- “Ann Hawkins Gentry: Columbian of Courage.” Columbia Tribune. October 16, 1977. p. 17. [Reel # 8407]
- “Columbia Hotel.” The Missouri Intelligencer. January 31, 1835. p. 3, c. 5. [Reel # 7540]
- “First US Postmistress.” Kansas City World. December 20, 1896. p. 16. [Reel # 24235]
- “First US Postmistress Served in Local Office.” University Missourian. November 29, 1915. p. 3, c. 1. [Reel # 8827]
- “Honor to the Remains.” The Missouri Argus. May 10, 1839. p. 2, c. 4, 6. [Reel # 55151]
- “MO Volunteers.” The Missouri Argus. April 19, 1838. p. 3, c. 3. [Reel # 55151]
- “A New Postmaster, Resignation of Mrs. Gentry.” Jefferson City Peoples’ Tribune. November 22, 1865. p. 1, c. 8. [Reel # 16510]
- Christensen, Lawrence O., William E. Foley, Gary R. Kremer, and Kenneth H. Winn, eds. Dictionary of Missouri Biography. Columbia: University of Missouri Press, 1999. pp. 332-334. [REF F508 D561]
- Clark, Helen M. Christmas in the Swamp at Okeechobee. Columbia: n.p., 1957 [REF I C5481c]
- Crighton, John C. Ann Hawkins Gentry: Woman of Courage. Columbia: City Press, 1977. [REF F508.1 G2895]
- Dains, Mary K., ed. Show Me Missouri Women: Selected Biographies.Vol. 1. Kirksville, MO: Thomas Jefferson University Press, 1989. pp. 16-17. [REF F508 Sh82 v.1]
- The Gentry Family Gazette and Genealogy. Multiple Issues. [REF Vertical File on Gentry Family F9]
- Gentry, Richard. The Gentry Family in America: 1676 to 1909. New York: Grafton Press, 1909. [REF F508.2 G289]
- Gentry, Thomas B. Souvenir of General Richard Gentry: A Missouri Pioneer and Soldier. Kansas City: Unknown, 1899 [REF F508.1 G289]
- Gentry, William Richard. “Full Justice”: The Story of Richard Gentry and His Missouri Volunteers in the Seminole War. St. Louis: n.p., 1937. [REF F553.4 G29]
- Gentry, William Richard. An Old Flag, a Six Year Old Boy, and a Pioneer Soldier. St. Louis: St. Louis Printing Company, 1947. [REF F508.1 G289g]
- “History of the Gentry Family was an Epic of Courage.” A History of Columbia and Boone County. v. 23, pp. 63-69. [REF Vertical File on Gentry Family F9]
- Hunt, Doug. Reckless: The Life and Death of Richard Gentry. Columbia: Self-Published, 2010. [REF F508.1 G289h]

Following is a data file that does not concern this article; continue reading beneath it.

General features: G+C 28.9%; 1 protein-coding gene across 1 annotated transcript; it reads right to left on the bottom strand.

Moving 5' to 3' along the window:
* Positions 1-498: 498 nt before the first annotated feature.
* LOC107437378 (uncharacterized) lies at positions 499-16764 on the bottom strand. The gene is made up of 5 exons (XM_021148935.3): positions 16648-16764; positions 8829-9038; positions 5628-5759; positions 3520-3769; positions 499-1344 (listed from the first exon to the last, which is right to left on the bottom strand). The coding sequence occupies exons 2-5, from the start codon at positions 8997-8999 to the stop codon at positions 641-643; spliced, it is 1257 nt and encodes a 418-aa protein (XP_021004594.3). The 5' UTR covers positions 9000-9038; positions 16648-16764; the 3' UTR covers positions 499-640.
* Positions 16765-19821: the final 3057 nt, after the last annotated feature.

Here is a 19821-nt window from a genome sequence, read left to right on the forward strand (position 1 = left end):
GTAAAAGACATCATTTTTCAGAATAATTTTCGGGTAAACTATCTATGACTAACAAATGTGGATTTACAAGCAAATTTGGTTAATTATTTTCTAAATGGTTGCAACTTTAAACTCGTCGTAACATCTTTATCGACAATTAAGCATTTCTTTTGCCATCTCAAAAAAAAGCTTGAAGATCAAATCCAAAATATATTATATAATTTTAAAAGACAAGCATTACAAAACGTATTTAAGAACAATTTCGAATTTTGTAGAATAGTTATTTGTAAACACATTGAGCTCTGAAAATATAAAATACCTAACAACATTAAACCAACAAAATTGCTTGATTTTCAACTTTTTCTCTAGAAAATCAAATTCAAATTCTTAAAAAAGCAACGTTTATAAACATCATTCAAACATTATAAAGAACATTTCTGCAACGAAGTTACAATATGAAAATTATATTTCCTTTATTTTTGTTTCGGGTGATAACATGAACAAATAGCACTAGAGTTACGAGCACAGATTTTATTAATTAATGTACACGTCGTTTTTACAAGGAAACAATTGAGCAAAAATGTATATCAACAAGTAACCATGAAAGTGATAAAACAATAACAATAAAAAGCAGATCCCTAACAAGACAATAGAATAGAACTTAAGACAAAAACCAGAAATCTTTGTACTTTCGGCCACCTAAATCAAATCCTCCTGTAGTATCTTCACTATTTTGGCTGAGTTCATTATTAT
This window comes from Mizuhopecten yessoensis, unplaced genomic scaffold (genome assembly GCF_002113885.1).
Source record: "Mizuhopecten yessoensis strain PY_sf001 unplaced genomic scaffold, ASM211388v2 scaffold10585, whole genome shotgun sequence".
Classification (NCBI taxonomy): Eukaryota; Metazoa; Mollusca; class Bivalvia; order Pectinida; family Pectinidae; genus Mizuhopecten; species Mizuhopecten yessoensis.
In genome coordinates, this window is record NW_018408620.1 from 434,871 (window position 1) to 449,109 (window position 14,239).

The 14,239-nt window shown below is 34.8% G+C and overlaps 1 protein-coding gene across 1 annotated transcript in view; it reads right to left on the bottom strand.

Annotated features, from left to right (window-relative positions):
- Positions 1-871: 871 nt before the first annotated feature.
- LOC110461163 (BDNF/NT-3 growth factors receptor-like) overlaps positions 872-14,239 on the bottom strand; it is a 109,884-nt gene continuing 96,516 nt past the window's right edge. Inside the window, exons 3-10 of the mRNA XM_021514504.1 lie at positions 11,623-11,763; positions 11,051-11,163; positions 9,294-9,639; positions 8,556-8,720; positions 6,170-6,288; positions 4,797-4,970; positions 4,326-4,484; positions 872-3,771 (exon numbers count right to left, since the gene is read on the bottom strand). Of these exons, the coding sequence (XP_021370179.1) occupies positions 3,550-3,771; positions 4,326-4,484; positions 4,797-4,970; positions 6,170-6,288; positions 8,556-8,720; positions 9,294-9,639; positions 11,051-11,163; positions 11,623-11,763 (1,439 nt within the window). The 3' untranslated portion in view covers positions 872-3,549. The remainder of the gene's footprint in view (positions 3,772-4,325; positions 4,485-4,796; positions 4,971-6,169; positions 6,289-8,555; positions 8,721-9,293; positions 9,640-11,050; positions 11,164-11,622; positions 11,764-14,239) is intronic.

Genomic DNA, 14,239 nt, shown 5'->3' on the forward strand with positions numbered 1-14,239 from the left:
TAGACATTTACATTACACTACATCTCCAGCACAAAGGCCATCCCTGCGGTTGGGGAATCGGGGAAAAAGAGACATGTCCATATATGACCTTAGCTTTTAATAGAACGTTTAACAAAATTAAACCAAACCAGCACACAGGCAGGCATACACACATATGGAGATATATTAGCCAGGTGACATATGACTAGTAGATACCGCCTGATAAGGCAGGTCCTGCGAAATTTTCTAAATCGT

- “Legend Set in Stone: District Names School after Pioneer.” Columbia Daily Tribune. December 16, 1993. [REF Vertical File on Ann Hawkins Gentry]
- “Pioneer’s Sacrifice Recalled.” Columbia Tribune. February 4, 2012. [REF Vertical File on Gentry Family]
- Steele, Willard. The Battle of Okeechobee. Miami, FL: Archaeological and Historical Conservancy, 1987. [REF F553.4 St32]
- Trout, Carlynn. Notable Women of Missouri. Columbia: Missouri Branch of the American Association of University Women, 2005. pp. 21-22. [REF F508 T758 2005]
- Columbia Cemetery Association Deed, 1859 (C2620)
This collection contains an original deed signed by Ann Hawkins Gentry.
- Gentry, Ann, Commission, 1839 (C2621)
Ann Gentry’s commission as postmaster of Columbia, Boone County, MO.
- Gentry Family Papers, 1828-1977 (C4026)
Folders 2-3, 7, 13-15, and 112 contain information about Richard Gentry’s military career and death.
- Gentry, Mary E., Scrapbook, 1852 (C2153)
The scrapbook includes information on Ann Hawkins Gentry.
- Gentry, North Todd (1866-1944), Papers, 1837-1947 (C0049)
Papers of a Columbia, MO, lawyer and amateur local historian. Anecdotes, articles, speeches, and biographical sketches about events, people, and places in Columbia, Boone County, and Missouri. Family papers and correspondence and some legal and business material. Richard and Ann Hawkins Gentry are mentioned throughout these papers.
- Gentry, William Richard, Jr., “Ann Hawkins Gentry,” 1960 (C0732)
Remarks at dedication of the Ann Hawkins Gentry Roadside Park in Gentry County, MO, June 5, 1960.
- Guitar, Sarah (1892-1963), Papers, 1931-1944 (C3563)
Richard and Ann Hawkins Gentry are mentioned in folder 53 of this collection.
- Keeley, Mary Paxton (1886-1986), Papers, 1830-1983 (C0848)
This collection includes photographs and mentions of Anne Hawkins Gentry in folders 195, 307, 309, 399, 411, and 437.
- Tull, Frank, Collection, 1901-1960 (C3212)
Folder 3 contains a copy of remarks made about Ann Hawkins Gentry.